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Saturday, September 29, 2012

Blasphemy and Gender Parity


I just finished the book Doubt: A History: The Great Doubters and Their Legacy of Innovation from Socrates and Jesus to Thomas Jefferson and Emily Dickinson by Jennifer Hecht for my Humanist book club. Here are 13 recurring ideas from the book, with doubters from antiquity juxtaposed with modern atheists. I've sought to

The Cynics and the Stoics might be understood as Proto-Humanists, with their emphasis on leading a virtuous life rather than worrying about the next one. Just as the Rationalists rejected anthropomorphic gods, the Cynics rejected obscurantist, obligatory ritual and the Stoics rejected fear. I isolated the acknowledgement of mortality from the Cynic sages and the resistance to coercion from the Stoics.



Blasphemy #1: Rationalism 

Everything and nothing is sacred; everything and nothing is profane.


Blasphemy #2: Naturalism 

There are no miracles; awe is just mystery without the ignorance.



Blasphemy #3: Empiricism 

Discovery trumps revealed faith; prophesy is hearsay.


Blasphemy #4: Cynicism

Immortality is a narcissistic fantasy.



Blasphemy #5: Atheism 

Determined faith is wishful thinking.



Blasphemy #6: Stoicism 

Faith calls for resignation of the will.



Blasphemy #7: Universalism 

Rival faiths are mutually contradictory; sectarian dogma is internally inconsistent.


Blasphemy #8: Antitheism 

Divine intervention is a nepotism fantasy; there is no ultimate meaning or plan.



Blasphemy #9: Agnosticism

Certainty licenses coercion; compulsory faith is often insincere and obscurantist.



Blasphemy #10: Humanism 

Compassion is a human quality; faith calls for acquiescence to an arbitrary moral code.



Blasphemy #11: Skepticism 

The incorporeal is immaterial; where there is no mass there is no substance.



Blasphemy #12: Secularism 

Civil law trumps religious law; reason is the common currency of civil society.




Blasphemy #13: Freethought 

Faith calls for suspension of the intellect.




Wednesday, September 26, 2012

Blasphemy Day


I'm just finishing the book Doubt: A History: The Great Doubters and Their Legacy of Innovation from Socrates and Jesus to Thomas Jefferson and Emily Dickinson by Jennifer Hecht for my Humanist book club. One thing that impressed me, other than the author's depth and breadth of knowledge, was just how much the new atheism looks like the old atheism. I found 13 recurring ideas in the book that just might represent the core of atheism.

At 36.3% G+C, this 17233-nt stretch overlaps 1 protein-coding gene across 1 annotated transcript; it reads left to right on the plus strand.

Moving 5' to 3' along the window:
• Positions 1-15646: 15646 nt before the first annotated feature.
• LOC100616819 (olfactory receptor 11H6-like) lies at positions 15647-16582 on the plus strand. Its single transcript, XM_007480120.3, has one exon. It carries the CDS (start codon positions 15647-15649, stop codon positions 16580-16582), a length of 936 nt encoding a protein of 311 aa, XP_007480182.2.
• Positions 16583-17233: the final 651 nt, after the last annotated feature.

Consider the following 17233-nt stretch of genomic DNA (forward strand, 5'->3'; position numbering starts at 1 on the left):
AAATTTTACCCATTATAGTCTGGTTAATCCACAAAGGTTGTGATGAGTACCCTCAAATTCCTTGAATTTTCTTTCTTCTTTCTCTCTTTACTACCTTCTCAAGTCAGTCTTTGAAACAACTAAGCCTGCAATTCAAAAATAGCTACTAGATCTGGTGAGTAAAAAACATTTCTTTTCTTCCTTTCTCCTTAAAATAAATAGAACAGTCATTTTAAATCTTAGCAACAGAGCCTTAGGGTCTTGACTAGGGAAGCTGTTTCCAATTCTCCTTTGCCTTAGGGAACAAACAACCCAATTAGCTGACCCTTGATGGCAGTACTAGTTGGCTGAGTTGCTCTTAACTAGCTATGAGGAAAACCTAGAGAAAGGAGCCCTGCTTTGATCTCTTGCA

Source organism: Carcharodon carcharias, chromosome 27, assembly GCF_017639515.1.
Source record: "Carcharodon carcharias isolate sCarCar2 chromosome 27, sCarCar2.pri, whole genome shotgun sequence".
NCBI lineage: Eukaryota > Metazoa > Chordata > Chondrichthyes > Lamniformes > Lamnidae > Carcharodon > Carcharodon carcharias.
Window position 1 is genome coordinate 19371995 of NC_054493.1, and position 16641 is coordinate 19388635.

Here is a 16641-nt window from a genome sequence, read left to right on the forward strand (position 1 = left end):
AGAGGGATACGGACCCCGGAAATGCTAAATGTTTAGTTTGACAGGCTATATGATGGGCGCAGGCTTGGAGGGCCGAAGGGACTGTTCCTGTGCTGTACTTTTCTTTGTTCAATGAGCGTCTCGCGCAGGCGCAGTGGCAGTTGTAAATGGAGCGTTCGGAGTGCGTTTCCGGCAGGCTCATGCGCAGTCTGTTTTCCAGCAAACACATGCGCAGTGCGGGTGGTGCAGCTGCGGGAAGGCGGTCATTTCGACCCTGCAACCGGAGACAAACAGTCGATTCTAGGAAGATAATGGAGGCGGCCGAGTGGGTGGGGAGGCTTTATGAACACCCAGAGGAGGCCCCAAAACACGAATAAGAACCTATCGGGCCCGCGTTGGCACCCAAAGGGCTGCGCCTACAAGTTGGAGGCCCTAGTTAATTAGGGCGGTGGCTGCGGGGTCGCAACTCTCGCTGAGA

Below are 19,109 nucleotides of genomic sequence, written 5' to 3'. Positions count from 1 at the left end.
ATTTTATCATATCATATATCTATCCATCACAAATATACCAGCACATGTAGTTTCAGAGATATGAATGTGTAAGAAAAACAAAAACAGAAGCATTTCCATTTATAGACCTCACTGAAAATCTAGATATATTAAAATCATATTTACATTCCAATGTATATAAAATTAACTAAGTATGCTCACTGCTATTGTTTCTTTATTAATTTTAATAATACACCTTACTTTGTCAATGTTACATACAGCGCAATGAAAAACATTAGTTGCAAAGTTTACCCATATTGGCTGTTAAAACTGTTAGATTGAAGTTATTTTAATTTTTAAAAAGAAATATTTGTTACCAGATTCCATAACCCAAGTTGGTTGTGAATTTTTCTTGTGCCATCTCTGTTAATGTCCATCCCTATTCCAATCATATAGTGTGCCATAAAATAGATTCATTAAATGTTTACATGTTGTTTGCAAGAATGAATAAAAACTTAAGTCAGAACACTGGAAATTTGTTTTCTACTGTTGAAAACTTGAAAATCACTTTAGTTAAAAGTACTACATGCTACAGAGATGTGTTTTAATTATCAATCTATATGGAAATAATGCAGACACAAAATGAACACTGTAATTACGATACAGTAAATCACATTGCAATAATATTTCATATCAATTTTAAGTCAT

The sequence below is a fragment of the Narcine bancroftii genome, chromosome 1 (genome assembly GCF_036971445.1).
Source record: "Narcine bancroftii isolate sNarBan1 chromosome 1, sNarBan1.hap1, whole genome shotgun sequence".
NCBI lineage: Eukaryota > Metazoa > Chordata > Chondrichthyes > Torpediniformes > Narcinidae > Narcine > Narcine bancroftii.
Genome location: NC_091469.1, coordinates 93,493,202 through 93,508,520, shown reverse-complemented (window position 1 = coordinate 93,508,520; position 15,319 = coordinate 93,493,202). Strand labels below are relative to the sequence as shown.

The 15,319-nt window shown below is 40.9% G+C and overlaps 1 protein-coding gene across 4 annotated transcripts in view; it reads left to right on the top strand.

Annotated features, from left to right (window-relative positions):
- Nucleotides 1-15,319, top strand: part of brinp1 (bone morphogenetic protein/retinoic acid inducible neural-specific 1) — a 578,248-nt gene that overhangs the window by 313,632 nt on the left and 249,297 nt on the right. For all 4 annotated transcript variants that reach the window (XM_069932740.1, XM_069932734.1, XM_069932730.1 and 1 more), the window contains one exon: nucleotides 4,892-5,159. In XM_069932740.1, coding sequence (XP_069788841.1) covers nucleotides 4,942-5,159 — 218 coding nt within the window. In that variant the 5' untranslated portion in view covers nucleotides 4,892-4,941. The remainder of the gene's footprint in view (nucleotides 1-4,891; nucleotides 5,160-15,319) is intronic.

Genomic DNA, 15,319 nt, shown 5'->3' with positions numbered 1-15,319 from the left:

The main thesis seems to be that the nature of doubt reflects the nature of belief and vice versa.   When doubters crave knowledge, belief yields to rationalism. When cosmopolitan life exposes believers to rival faiths, dogma yields to tolerance but leaves doubters craving meaning. (Enter Humanism?)

In honor of International Blasphemy Day I've paired some of my favorite quotes with others from antiquity. The similarities are stunning! 



I've used Hecht's classifications where provided, mainly to link philosophers with their movements, whether or not the ideas presented here are representative of either. It's a dense book, but well worth it. The ideas taken from each philosophical tradition aren't necessarily the most representative, but they serve to differentiate each tradition from the rest.


Blasphemy #1: Rationalism

Everything and nothing is sacred; everything and nothing is profane.



Blasphemy #2: Naturalism

There are no miracles; awe is just mystery without the ignorance.

 
 


Blasphemy #3: Atheism

Determined faith is wishful thinking.




Blasphemy #4: Empiricism

Discovery trumps revealed faith; prophesy is hearsay.



Blasphemy #5: Cynicism

Immortality is a narcissistic fantasy.

 


Blasphemy #6: Epicureanism

Divine intervention is a nepotism fantasy; there is no transcendent meaning or cosmic plan.



Blasphemy #7: Antitheism

Certainty licenses coercion; compulsory faith is often insincere and obscurantist.


Blasphemy #8: Stoicism

Faith calls for resignation of the will.
 


Blasphemy #9: Skepticism

The incorporeal is immaterial; where there is no mass there is no substance.



Blasphemy #10: Humanism

Compassion is a human quality; faith calls for acquiescence to an arbitrary moral code.



Blasphemy #11: Freethought

Faith calls for suspension of the intellect.



Blasphemy #12: Cosmopolitan Doubt

Rival faiths are mutually contradictory; sectarian dogma is internally inconsistent.




Blasphemy #13: Secularism

Civil law trumps religious law; reason is the common currency of civil society.